Posts tagged ‘Arab World’

2011/02/23

Revolution and the Muslim World


Revolution and the Muslim World by George Friedman

The Muslim world, from North Africa to Iran, has experienced a wave of instability in the last few weeks. No regimes have been overthrown yet, although as of this writing, Libya was teetering on the brink.

There have been moments in history where revolution spread in a region or around the world as if it were a wildfire. These moments do not come often. Those that come to mind include 1848, where a rising in France engulfed Europe. There was also 1968, where the demonstrations of what we might call the New Left swept the world: Mexico City, Paris, New York and hundreds of other towns saw anti-war revolutions staged by Marxists and other radicals. Prague saw the Soviets smash a New Leftist government. Even China’s Great Proletarian Cultural Revolution could, by a stretch, be included. In 1989, a wave of unrest, triggered by East Germans wanting to get to the West, generated an uprising in Eastern Europe that overthrew Soviet rule.

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2011/02/21

Time For West To See The Distinctions

There has been a tendency among western commentators during the past few weeks of popular uprising in the Middle East and north Africa to interpret the events as occurring along starkly defined fault lines.

There are the people versus the regime; Islamists versus the secular; and autocratic, corrupt rulers pitted against a popular desire for democracy, human rights and economic inclusion. All of which contains some truths, but it remains a partial picture.

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2011/02/18

How Many Foes?

2011/02/18

Battle Lines Harden Across Mideast, Africa


Security forces and government supporters employed a growing panoply of violent force — from tear gas and batons to shotguns and grenades — in pitched street battles with anti-government protesters in Libya, Bahrain and Yemen on Friday.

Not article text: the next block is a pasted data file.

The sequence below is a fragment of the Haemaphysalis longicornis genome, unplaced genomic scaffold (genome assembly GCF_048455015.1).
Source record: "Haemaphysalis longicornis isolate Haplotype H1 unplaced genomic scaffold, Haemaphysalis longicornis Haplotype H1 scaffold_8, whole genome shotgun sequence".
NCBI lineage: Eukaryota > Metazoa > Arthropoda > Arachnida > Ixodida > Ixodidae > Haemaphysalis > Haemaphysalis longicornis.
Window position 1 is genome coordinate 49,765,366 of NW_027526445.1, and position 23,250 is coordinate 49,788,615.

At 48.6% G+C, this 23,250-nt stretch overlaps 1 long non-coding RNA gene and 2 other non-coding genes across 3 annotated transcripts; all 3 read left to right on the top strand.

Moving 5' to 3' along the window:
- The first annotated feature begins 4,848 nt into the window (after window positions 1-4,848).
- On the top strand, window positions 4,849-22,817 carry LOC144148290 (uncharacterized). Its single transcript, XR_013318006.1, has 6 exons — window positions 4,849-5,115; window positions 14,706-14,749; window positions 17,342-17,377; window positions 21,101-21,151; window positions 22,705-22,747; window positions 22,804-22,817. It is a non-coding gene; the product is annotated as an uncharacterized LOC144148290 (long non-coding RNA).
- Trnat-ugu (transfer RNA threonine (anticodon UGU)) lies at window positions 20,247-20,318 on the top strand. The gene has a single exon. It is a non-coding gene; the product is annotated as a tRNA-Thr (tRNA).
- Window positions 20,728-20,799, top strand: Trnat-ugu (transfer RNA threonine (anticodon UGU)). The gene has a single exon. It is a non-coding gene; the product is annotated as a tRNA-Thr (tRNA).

The clashes followed a week of deepening unrest as protesters, emboldened by the toppling of President Hosni Mubarak in Egypt and President Zine al-Abidine Ben Ali in Tunisia, have called for swift revolutions in their own countries. The battle lines between protesters and authoritarian rulers across the Arab world appeared to be hardening, with governments turning to an increasingly brutal script in trying to quash the protests that have swept the region.

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2011/02/18

Jitters As Bahrain, Libya Bury Their Dead


Parts of the Middle East and North Africa are set for renewed displays of public anger toward their governments today, with the focus on Bahrain and Libya as protesters bury people killed in recent clashes.

Crowds have taken to the streets in Libya, Yemen, Iran and Bahrain over the last few days demanding at the very least more representation and at the most the overthrow of leaders.

The protests, inspired by popular revolts in Tunisia and Egypt that saw veteran presidents of both countries driven out of office, have forced the authorities to react, sometimes with fatal consequences.

Thousands of anti-government protesters were on the streets of Libya’s eastern city of Benghazi early on Friday, a day after “day of rage” demonstrations led to fatal skirmishes with the security forces.

BBC radio, quoting an eyewitness, said protesters against Muammar Gaddafi’s four decades long rule had clashed with security forces, who were using guns, and doctors had counted the bodies of 10 people.

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2011/02/14

Why Can’t Israel Support People In Egypt?


[Ed. Note: Looking at the world as it once was, as it is today and how it could be tomorrow, one of the most vexing questions I have is “How can Israel be so blind to what it has become?”

I will forever remember a television interview many years ago in which Shimon Peres retold how the Oslo negotiations with Yasser Arafat started off poorly. Peres and Yitzhak Rabin were frustrated by Palestinians disinterest in details of various Israeli proposals.

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2011/02/10

Getting to Pluralism in the Arab World

Getting to Pluralism:
Political Actors in the Arab World

After a half decade of seemingly hopeful developments, the drive for political reform in the Arab world has ground to a halt. In their new book, Getting to Pluralism: Political Actors in the Arab World, the Carnegie Endowment for International Peace’s Marina Ottaway and Amr Hamzawy present the collected findings of years of research and direct engagement with key political actors across the Arab World. They discussed these findings with New York Times columnist Thomas Friedman, in an event moderated by Carnegie’s President, Jessica T. Mathews.

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